Farming and agriculture,
Weather and environment
|Object number||MERL Lib. 3525 TUR|
Frank Newman Turner, Fertility Farming (London: Faber and Faber, 1951)
This book is one of a range of mid-century texts that introduced a wider readership to the emerging ideas of organic farming. Its author, F. Newman Turner, was a farmer and journalist who would later go on to work in herbal medicine. Fertility Farming owes its origins to another major figure in the British organic movement, Sir Albert Howard.
Before his death in 1947, botanist and sustainable agriculturalist Howard urged Turner to write a book about the experience of introducing organic husbandry to his Somerset farm, Goosegreen. Turner completed the manuscript only after having tried and tested his methods. The result was a text that charted the story of his ‘restoration of a dead farm’ and his careful avoidance of what he called the ‘snare’ of the commercial science of modern agriculture.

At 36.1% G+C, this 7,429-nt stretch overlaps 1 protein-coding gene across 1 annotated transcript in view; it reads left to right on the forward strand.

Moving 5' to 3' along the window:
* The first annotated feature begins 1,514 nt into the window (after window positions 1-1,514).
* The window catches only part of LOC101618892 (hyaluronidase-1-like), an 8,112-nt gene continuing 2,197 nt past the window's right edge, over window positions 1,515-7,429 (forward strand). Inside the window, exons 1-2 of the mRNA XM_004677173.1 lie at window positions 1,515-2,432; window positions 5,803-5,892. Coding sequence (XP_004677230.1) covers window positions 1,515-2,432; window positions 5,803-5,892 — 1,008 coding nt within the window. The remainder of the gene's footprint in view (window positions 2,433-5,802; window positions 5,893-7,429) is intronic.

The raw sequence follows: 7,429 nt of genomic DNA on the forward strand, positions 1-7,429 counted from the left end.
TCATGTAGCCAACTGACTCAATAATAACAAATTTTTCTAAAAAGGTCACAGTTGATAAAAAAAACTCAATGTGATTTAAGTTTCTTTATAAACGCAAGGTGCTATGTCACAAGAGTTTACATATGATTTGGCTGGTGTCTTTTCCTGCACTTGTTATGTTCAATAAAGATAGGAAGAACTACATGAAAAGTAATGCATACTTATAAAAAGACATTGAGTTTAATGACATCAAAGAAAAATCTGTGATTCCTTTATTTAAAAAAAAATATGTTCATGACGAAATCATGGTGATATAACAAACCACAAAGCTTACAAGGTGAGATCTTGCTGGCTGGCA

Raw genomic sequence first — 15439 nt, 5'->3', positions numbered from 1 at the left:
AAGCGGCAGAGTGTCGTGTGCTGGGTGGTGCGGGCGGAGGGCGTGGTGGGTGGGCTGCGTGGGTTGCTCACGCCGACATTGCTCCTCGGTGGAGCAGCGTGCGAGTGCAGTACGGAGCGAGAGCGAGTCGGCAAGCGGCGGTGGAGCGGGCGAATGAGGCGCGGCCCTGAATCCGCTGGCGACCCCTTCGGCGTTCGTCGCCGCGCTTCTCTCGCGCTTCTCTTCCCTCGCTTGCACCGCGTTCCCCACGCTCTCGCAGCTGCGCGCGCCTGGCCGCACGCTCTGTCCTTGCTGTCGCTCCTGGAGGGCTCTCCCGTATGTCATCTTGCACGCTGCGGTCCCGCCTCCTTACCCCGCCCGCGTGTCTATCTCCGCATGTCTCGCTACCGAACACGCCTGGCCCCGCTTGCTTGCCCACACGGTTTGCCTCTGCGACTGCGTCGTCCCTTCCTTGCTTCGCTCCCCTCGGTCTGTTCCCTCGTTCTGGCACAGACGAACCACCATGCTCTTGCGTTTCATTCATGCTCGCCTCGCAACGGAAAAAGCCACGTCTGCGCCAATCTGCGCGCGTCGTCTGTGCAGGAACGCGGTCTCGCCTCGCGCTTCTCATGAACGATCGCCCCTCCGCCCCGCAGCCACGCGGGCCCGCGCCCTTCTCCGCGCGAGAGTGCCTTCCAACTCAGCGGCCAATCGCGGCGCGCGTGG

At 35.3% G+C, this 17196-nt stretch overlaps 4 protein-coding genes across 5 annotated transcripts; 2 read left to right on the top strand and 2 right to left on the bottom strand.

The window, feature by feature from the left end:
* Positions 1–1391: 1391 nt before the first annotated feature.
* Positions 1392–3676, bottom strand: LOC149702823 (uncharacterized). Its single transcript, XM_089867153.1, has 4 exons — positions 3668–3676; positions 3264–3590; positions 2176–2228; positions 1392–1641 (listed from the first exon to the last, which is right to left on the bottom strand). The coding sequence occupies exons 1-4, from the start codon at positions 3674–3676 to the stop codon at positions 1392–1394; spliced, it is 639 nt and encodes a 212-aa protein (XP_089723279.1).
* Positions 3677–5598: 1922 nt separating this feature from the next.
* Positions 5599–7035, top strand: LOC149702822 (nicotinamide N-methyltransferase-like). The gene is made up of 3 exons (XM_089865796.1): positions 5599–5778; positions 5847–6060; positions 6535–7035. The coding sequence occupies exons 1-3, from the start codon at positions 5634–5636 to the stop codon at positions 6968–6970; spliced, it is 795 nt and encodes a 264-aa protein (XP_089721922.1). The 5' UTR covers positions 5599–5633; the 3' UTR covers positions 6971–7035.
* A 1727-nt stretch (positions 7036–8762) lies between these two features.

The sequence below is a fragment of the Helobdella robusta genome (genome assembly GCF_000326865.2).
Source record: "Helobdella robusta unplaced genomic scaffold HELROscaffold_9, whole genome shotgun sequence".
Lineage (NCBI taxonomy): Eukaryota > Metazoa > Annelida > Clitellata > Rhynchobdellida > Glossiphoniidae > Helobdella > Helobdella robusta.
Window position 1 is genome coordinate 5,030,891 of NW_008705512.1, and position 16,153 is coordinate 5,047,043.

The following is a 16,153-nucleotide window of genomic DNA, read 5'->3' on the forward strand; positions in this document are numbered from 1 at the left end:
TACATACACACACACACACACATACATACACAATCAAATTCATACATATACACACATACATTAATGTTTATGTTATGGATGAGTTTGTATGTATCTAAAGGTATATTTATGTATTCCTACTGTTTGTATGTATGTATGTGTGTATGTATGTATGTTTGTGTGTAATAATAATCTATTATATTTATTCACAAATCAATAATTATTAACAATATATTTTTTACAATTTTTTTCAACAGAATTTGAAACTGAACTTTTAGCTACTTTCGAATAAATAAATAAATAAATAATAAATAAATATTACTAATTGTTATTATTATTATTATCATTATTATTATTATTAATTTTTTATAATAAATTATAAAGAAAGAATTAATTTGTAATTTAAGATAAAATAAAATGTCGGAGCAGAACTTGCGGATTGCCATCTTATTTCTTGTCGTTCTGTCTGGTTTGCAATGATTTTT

Building in turn on ideas that Howard and others had drawn from traditional Indian agriculture, Turner applied these principles to processes on his farm, from livestock to pasture, and tillage to harvest. It is his careful reintroduction of organic matter to his soils and his wholehearted enthusiasm for a ploughless future that resonates most today. Indeed, he concludes by looking to a future beset with the threat of ‘eventual starvation’ and makes a bold plea for us to be ‘in imitation of nature rather than in battle against nature’.